Cerith Wyn Evans also directed a couple of promos for The Fall, featuring Michael Clark and company and Leigh Bowery (both his close friends), which my company also produced. He has since moved away from filmmaking to installations, including his collaboration with the reformed Throbbing Gristle in 2008, A=P=P=A=R=I=T=I=O=N. I saw this beautiful piece at the Yokohama Triennale, and it was definitely the visitors' favorite: everyone had their mobile phones out and spent a long time around this work. Cerith is also a member of Susan Stenger's band Big Bottom (a Spinal Tap reference), who appeared as the supporting act to TG, when the latter played live to the newly restored print of Derek Jarman's "In the Shadow of the Sun" in Berlin in 2005.

Stan Bingo, real name Daniel Landin, who had accompanied Gen when I first met him, was at the time living in the house next to Gen's on Beck Road, a street full of artists.3 He was working with TG in various capacities, including video recording of the TG gig at Oundle School, which was later released on VHS. He can be seen in group photos of the early incarnation of Psychic TV. He later formed Last Few Days, who played at The Final Academy mentioned above, and as a filmmaker has also worked with 23 Skidoo and the Yugoslavian band Laibach. He also got into the promo business in the mid ’80s like the rest of us, and has worked on many of our productions as a camera assistant, as well as for other directors. He is now a highly esteemed cinematographer; his credit as director of photography includes the film Under the Skin (2013) featuring Scarlett Johansson.

After I moved to Berlin and the P-Orridges moved to the USA (or rather decided to stay away from the UK after the satanic child abuse fiasco—that's another long story), I only got to see Gen whenever s/he came over to Berlin for a concert, performance, exhibition, etc. The last time we met up was in 2011, when the film The Ballad of Genesis and Lady Jaye by Marie Losier was premiered at the Berlin Film Festival, followed by the Genesis Breyer P-Orridge/Tony Conrad/Morrison Edley concert, which was also part of the film festival. I remember going around to he/r hotel the afternoon after the show, and getting drunk on Gen's duty free vodka, while catching up with all the news and gossip, including the demise of the reformed TG. Since then, PTV have performed a few times in Berlin, but I was unable to attend those due to my own health issues, which meant, sadly, I didn't get to see Gen for the last nine years of he/r life.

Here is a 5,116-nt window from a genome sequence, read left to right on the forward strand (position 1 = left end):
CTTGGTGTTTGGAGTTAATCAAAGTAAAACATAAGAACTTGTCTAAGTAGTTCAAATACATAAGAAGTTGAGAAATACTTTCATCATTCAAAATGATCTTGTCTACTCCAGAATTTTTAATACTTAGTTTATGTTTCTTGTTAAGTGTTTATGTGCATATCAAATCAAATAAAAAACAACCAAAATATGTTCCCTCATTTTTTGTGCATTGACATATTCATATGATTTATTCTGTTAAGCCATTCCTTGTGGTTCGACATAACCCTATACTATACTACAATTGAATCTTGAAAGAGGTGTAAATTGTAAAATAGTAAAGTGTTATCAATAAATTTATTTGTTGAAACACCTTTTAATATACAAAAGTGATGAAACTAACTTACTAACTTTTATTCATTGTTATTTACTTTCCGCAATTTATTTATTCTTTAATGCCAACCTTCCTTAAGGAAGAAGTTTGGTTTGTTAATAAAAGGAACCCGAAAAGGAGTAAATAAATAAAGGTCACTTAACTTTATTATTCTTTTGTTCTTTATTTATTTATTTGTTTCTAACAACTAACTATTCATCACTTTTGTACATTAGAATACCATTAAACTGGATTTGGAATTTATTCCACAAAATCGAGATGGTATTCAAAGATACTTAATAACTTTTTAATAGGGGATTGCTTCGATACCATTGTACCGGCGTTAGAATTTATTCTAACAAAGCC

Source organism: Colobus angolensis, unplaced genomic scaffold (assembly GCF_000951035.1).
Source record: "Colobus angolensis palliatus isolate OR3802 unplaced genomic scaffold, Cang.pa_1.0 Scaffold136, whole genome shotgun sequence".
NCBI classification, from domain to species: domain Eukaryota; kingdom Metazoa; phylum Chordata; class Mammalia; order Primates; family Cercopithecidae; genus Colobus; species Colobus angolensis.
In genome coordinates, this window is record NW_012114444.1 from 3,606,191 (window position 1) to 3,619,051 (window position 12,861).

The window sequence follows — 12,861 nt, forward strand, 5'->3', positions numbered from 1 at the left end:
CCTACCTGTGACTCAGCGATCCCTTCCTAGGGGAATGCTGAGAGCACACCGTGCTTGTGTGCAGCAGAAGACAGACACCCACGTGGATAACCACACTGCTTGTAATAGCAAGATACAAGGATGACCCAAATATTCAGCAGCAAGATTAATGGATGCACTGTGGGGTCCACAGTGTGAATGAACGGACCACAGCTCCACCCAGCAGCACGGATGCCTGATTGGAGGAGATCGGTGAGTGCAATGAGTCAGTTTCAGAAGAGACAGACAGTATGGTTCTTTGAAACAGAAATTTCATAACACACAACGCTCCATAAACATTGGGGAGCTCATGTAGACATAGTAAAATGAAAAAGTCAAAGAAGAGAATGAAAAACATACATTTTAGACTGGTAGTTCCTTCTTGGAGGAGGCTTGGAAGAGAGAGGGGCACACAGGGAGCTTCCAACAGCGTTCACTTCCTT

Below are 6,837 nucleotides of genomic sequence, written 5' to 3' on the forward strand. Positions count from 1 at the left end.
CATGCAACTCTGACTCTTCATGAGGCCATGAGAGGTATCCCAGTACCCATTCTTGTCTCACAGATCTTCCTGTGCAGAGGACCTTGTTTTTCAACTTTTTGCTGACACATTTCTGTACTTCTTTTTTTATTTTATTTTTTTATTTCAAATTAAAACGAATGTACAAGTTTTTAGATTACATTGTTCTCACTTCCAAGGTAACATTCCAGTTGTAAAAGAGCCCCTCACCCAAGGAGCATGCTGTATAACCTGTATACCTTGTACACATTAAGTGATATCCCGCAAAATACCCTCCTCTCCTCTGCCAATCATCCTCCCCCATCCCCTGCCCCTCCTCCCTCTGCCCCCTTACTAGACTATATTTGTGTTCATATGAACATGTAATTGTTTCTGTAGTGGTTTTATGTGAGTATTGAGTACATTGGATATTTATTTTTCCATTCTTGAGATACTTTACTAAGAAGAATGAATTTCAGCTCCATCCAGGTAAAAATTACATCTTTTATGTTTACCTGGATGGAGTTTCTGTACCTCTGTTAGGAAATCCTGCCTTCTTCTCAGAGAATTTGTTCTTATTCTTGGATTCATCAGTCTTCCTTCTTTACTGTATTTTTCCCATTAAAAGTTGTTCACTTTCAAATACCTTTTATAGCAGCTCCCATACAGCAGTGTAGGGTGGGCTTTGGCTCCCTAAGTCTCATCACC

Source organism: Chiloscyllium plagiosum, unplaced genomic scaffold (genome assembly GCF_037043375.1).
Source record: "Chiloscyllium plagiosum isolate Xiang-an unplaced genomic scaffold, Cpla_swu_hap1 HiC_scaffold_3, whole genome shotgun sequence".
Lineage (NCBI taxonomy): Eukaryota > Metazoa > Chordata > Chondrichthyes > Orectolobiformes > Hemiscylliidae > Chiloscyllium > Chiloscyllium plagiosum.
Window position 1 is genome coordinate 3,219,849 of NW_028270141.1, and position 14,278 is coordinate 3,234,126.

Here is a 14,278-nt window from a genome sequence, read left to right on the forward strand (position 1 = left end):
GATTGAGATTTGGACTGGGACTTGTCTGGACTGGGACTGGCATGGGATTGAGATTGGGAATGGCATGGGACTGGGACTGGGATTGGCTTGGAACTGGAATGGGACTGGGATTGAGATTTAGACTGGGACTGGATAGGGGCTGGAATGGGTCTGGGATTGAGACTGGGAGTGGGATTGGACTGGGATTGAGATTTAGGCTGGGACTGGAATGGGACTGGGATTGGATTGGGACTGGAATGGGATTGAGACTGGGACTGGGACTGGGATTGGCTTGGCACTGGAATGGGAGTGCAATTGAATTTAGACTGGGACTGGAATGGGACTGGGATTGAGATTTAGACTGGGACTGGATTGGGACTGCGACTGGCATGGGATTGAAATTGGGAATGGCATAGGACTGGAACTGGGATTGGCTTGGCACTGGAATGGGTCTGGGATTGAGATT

Courtesy the author.

However, I was very glad to catch he/r exhibition at the Rubin Museum of Art in New York in 2016, and was amazed at he/r sheer productivity. It was reassuring to see s/he was going through such a creative period, after the hard times following Lady Jaye's passing.

It is truly sad to lose an old friend and a colleague, but the traces Gen has left on the art and music scenes are here to stay, and s/he will live on in the vast catalogue of the works s/he has left behind, and in the minds of those who encountered and interacted with he/r.

(Thanks to HÖH, David Larcher, and Eva Schmidt for fact checking.)

  1. Hilmar Örn Hilmarsson, who was in PTV at the time, tells me that the Virgin Prunes, the writer Kathy Acker, and Death and Beauty Foundation also performed at this event, among others. The latter band was founded by the painter/artist Val Denham, who has produced cover artworks for Throbbing Gristle, Marc Almond, Psychic TV, among others.
  2. Gen has later written a full background story both to "Godstar" and to the original film project, in the liner notes to Godstar: Thee Director's Cut, the CD album released in 2004
  3. There is a very interesting documentary by William Raban called 72-82, about ACME, the artists housing association who had many houses on Beck Road on their list. Cosey Fanni Tutti is interviewed in the film (all interviews are in voice only). In the booklet accompanying the DVD there are a couple of wide shots of the whole street and its residents, including the P-Orridges talking to late Helen Chadwick. https://www.thisisunbound.co.uk/products/72-82-a-film-by-william-raban

Contributor

Akiko Hada

Akiko Hada is a video artist living in Berlin. www.bunnies.de

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The Brooklyn Rail

APRIL 2020

All Issues